Each layer has administrative information that it has to keep about its own layer. It does this by adding header information to the packet it receives from the layer above, as the packet passes down. Each header contains information regarding the message contents. For example, one HTTP server sends data from one host to another. It uses the TCP protocol on top of the IP protocol, which may be sent over Ethernet. This looks like:

The packet transmitted over ethernet, is the bottom one. On the receiving side, these headers are removed as the packet moves up.

Next let’s see how TCP/IP stack encapsulates HTTP message and send it over the network through socket. The idea can be illustrated with the following image:

I will explain how it works by writing a HTTP server from scratch, you can refer to this Github repo to get all the code.

TCP/IP

TCP/IP stack is originated from ARPANET project, which is integrated into Unix BSD OS as the first implementation of TCP/IP protocols.

Nowadays, TCP/IP is still implemented in the operating system level. For Linux system, you can find the source code inside the kernel. The detailed implementation is outside the scope of this article. You can study it in this Github link.

Socket

As I mentioned in the above sections, HTTP server is running in the application level. How it can work with TCP/IP stack which lives in the kernel? The answer is socket.

The socket interface was originally developed as part of the BSD operating system. Sockets provide an interface between the application level programs and the TCP/IP stack. Linux (or other OS) provides an API and sockets, and applications use this API to access the networking facilities in the kernel.

The socket interface is really TCP/IP’s window on the world. In most modern systems incorporating TCP/IP, the socket interface is the only way that applications make use of the TCP/IP suite of protocols.

One main advantage of sockets in Unix or Linux system is that the socket is treated as a file descriptor, and all the standard I/O functions work on sockets in the same way they work on a local file. File descriptor is simply an integer associated with an open file.

You may heard everything in Unix is a file. The file can be a network connection, a pipe, a real file in the disk, a device or anything else. So when you want to send data to another program over the Interent you will do it through a file descriptor.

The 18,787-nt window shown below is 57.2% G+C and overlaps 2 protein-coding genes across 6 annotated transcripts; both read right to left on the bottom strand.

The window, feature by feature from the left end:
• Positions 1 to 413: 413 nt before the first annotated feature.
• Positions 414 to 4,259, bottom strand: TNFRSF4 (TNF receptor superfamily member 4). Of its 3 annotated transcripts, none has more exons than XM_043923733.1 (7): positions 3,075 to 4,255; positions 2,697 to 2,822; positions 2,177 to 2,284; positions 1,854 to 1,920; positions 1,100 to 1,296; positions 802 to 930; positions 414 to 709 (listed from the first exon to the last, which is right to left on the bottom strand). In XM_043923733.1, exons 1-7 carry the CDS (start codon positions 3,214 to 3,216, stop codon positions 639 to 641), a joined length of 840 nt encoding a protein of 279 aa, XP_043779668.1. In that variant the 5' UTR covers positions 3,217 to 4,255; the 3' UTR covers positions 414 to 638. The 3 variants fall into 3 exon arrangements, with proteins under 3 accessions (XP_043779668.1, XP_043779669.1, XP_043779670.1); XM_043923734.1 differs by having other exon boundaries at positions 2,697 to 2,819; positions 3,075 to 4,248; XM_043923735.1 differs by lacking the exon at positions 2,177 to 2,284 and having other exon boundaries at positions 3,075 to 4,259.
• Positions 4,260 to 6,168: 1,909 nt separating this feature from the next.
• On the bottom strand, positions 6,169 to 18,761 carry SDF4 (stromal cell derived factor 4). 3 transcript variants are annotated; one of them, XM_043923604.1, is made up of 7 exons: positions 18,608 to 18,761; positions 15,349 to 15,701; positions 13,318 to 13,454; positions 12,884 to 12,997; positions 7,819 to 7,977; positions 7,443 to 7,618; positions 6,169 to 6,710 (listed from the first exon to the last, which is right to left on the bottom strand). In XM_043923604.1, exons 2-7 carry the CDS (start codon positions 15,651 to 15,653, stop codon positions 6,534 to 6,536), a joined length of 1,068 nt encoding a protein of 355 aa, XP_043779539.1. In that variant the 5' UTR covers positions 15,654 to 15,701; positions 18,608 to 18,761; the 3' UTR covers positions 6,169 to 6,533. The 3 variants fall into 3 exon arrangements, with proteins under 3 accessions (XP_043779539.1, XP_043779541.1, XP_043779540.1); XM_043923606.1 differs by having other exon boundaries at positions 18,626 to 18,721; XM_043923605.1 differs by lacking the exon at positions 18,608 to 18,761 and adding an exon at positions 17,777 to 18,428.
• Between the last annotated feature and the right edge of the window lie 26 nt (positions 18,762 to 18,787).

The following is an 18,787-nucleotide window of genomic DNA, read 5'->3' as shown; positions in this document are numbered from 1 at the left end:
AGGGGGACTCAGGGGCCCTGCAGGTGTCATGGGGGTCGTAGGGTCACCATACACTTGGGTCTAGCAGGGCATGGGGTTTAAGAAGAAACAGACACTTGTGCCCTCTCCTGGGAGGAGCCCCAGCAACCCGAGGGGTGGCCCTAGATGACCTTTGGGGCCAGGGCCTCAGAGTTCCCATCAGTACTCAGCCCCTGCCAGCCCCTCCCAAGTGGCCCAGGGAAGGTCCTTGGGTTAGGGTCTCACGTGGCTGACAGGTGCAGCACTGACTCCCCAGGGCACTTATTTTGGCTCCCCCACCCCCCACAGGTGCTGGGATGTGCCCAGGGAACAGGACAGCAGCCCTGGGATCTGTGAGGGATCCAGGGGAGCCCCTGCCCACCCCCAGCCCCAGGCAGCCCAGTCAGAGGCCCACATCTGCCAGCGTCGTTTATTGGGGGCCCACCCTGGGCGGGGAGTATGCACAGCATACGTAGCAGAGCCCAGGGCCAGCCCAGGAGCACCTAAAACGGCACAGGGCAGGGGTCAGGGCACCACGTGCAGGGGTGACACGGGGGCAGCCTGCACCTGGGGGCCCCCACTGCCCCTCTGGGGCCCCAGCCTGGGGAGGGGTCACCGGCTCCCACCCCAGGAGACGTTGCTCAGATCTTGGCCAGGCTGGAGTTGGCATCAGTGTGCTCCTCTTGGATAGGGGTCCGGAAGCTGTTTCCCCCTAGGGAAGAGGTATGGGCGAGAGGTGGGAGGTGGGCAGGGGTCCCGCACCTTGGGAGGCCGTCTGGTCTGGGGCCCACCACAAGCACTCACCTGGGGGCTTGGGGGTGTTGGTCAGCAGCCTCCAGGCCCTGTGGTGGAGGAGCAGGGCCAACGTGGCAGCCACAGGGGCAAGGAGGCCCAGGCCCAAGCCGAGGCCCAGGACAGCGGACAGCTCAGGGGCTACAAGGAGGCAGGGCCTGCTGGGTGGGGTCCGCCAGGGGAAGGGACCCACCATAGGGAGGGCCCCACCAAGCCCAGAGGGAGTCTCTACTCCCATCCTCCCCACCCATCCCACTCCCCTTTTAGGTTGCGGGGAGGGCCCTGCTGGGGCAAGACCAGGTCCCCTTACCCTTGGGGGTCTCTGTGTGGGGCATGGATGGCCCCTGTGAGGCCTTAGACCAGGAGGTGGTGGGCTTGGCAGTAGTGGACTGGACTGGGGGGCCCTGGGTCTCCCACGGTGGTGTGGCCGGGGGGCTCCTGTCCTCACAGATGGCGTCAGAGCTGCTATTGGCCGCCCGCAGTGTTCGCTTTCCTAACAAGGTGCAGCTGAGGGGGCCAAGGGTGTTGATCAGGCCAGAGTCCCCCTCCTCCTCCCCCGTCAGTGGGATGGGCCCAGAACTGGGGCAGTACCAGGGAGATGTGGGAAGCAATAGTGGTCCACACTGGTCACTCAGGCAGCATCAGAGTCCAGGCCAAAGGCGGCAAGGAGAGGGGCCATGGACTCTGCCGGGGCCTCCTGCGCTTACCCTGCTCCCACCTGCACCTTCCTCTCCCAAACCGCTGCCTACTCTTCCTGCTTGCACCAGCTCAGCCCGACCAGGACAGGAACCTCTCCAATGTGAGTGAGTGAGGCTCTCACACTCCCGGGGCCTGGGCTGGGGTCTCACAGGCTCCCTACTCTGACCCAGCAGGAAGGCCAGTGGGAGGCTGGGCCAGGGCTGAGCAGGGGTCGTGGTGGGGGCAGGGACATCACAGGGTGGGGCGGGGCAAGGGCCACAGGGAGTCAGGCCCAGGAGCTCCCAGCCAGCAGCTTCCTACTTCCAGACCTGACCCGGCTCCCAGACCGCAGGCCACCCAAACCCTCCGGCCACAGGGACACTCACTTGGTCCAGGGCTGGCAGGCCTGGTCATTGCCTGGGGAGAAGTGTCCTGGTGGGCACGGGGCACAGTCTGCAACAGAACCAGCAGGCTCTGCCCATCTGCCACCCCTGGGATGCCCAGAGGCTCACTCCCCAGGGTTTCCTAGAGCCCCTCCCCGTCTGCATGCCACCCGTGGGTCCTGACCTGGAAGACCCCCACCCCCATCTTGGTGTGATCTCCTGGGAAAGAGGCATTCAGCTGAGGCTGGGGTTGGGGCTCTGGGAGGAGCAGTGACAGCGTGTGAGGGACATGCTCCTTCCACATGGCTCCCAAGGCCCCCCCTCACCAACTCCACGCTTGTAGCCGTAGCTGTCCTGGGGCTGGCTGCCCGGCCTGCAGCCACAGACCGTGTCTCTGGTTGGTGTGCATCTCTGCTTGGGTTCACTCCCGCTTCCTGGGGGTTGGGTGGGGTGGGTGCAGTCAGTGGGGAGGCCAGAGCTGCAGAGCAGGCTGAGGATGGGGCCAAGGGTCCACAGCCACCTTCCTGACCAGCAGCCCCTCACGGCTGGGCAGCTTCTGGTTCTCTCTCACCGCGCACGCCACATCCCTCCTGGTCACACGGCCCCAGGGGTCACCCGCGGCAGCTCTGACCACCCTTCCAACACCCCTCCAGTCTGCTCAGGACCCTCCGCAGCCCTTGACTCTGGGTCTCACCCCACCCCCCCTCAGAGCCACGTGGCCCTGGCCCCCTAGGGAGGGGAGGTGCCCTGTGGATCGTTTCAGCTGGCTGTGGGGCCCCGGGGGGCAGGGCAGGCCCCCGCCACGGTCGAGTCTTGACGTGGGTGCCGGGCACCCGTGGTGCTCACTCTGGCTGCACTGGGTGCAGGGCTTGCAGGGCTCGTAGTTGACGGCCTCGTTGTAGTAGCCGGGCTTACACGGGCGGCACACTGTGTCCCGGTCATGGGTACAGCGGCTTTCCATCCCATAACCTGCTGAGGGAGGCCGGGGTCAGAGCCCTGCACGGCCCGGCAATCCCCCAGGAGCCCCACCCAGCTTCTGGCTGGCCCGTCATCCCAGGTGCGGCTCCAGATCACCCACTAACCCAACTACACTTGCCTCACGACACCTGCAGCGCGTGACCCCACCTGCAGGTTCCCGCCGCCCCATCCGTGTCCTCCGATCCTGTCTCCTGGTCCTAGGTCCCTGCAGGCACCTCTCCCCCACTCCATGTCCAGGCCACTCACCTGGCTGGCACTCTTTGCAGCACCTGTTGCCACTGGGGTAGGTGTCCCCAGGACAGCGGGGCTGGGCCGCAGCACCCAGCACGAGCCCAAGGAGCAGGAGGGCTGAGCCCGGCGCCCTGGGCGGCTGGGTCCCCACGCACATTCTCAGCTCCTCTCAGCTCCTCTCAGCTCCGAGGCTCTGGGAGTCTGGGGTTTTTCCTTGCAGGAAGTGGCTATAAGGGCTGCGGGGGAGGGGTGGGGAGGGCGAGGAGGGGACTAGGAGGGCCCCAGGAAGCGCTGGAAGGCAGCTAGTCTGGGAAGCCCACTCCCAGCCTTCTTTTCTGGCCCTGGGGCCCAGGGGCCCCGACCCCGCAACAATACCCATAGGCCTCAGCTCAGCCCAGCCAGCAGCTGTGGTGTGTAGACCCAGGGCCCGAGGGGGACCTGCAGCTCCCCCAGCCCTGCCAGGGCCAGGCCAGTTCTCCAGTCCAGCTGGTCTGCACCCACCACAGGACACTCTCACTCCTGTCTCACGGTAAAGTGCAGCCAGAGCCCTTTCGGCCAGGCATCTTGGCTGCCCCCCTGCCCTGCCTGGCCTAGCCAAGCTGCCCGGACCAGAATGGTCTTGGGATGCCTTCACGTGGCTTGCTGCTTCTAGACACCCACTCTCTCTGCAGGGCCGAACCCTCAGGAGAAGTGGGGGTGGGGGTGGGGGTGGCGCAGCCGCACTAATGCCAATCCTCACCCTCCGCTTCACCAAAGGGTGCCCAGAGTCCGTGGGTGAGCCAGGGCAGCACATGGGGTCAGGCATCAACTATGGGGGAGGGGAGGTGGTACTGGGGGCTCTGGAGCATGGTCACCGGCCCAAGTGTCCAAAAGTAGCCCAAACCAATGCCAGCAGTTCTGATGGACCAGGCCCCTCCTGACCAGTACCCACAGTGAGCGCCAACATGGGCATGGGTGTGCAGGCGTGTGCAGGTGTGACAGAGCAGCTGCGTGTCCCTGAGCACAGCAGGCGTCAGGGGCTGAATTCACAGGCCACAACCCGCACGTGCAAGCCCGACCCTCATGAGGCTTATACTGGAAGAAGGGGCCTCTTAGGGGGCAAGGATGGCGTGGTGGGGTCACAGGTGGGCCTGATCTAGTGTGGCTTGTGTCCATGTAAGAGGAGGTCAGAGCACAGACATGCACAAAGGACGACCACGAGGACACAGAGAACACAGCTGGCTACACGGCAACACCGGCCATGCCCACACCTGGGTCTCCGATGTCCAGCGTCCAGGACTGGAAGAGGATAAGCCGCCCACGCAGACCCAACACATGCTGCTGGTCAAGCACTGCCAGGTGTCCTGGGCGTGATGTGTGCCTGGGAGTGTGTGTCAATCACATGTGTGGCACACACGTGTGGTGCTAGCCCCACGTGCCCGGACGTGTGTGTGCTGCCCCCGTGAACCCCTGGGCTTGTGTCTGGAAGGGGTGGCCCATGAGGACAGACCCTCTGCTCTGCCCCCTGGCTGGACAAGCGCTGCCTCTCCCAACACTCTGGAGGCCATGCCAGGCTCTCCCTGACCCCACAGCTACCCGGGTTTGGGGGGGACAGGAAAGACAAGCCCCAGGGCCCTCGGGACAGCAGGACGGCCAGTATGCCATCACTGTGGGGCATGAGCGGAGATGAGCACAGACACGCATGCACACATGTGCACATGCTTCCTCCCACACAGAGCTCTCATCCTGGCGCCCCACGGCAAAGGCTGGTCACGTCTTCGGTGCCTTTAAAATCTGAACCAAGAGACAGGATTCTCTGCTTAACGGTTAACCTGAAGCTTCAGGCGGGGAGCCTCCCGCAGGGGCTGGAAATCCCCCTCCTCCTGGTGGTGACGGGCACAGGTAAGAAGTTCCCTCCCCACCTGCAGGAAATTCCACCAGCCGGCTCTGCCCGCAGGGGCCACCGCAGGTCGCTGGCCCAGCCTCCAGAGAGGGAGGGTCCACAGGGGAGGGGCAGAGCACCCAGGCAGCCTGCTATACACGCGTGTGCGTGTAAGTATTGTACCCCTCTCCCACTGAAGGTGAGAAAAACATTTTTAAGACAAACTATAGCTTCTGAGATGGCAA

In our HTTP server case, it will get the request by reading data from the socket and send the response by writing data to the socket.

Next, let’s review the source code to see how the HTTP server is implemented.

First, we need setup the TCP connection through socket, the process can be described in the following image:

In Golang, net package provides all the socket related functionalities. Since this article’s purpose is writing a HTTP server from scratch, so I create a package named simplenet to provide the very basic implementation.

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package simplenet

import (
"os"
"syscall"
)

type netSocket struct {
fd int
}

func NewNetSocket(ip IP, port int) (*netSocket, error) {
// ForkLock docs state that socket syscall requires the lock.
syscall.ForkLock.Lock()
// AF_INET = Address Family for IPv4
// SOCK_STREAM = virtual circuit service
// 0: the protocol for SOCK_STREAM, there's only 1.
fd, err := syscall.Socket(syscall.AF_INET, syscall.SOCK_STREAM, 0)
if err != nil {
return nil, os.NewSyscallError("socket", err)
}
syscall.ForkLock.Unlock()

// Allow reuse of recently-used addresses.
if err = syscall.SetsockoptInt(fd, syscall.SOL_SOCKET, syscall.SO_REUSEADDR, 1); err != nil {
syscall.Close(fd)
return nil, os.NewSyscallError("setsockopt", err)
}

// Bind the socket to a port
sa := &syscall.SockaddrInet4{Port: port}
copy(sa.Addr[:], ip)
if err = syscall.Bind(fd, sa); err != nil {
return nil, os.NewSyscallError("bind", err)
}

// Listen for incoming connections.
if err = syscall.Listen(fd, syscall.SOMAXCONN); err != nil {
return nil, os.NewSyscallError("listen", err)
}

return &netSocket{fd: fd}, nil
}

func (ns netSocket) Read(p []byte) (int, error) {
if len(p) == 0 {
return 0, nil
}
n, err := syscall.Read(ns.fd, p) // read from socket file descriptor
if err != nil {
n = 0
}
return n, err
}

func (ns netSocket) Write(p []byte) (int, error) {
n, err := syscall.Write(ns.fd, p) // write to socket file descriptor
if err != nil {
n = 0
}
return n, err
}

// Creates a new netSocket for the next pending connection request.
func (ns *netSocket) Accept() (*netSocket, error) {
// syscall.ForkLock doc states lock not needed for blocking accept.
nfd, _, err := syscall.Accept(ns.fd)
if err == nil {
syscall.CloseOnExec(nfd)
}
if err != nil {
return nil, err
}
return &netSocket{nfd}, nil
}

func (ns *netSocket) Close() error {
return syscall.Close(ns.fd)
}

netSocket data model is created to represent the socket, which contains only one field fd means file descriptor. And all the socket related APIs: Read, Write, Accept and Close, are defined. The usage of socket API is not in this article’s scope, you can easily find a lot of great documents about it online.

The logic of netSocket is not complicated, because it delegates the job to the kernel by system call. A system call is a programmatic way a program requests a service from the kernel, in detail you can refer to this article. In Golang, all the system calls are wrapped inside the syscall standard package.

One thing need to mention is different platform have different syscall usages, so the demo code shown in this article can only be compiled and build on Linux system.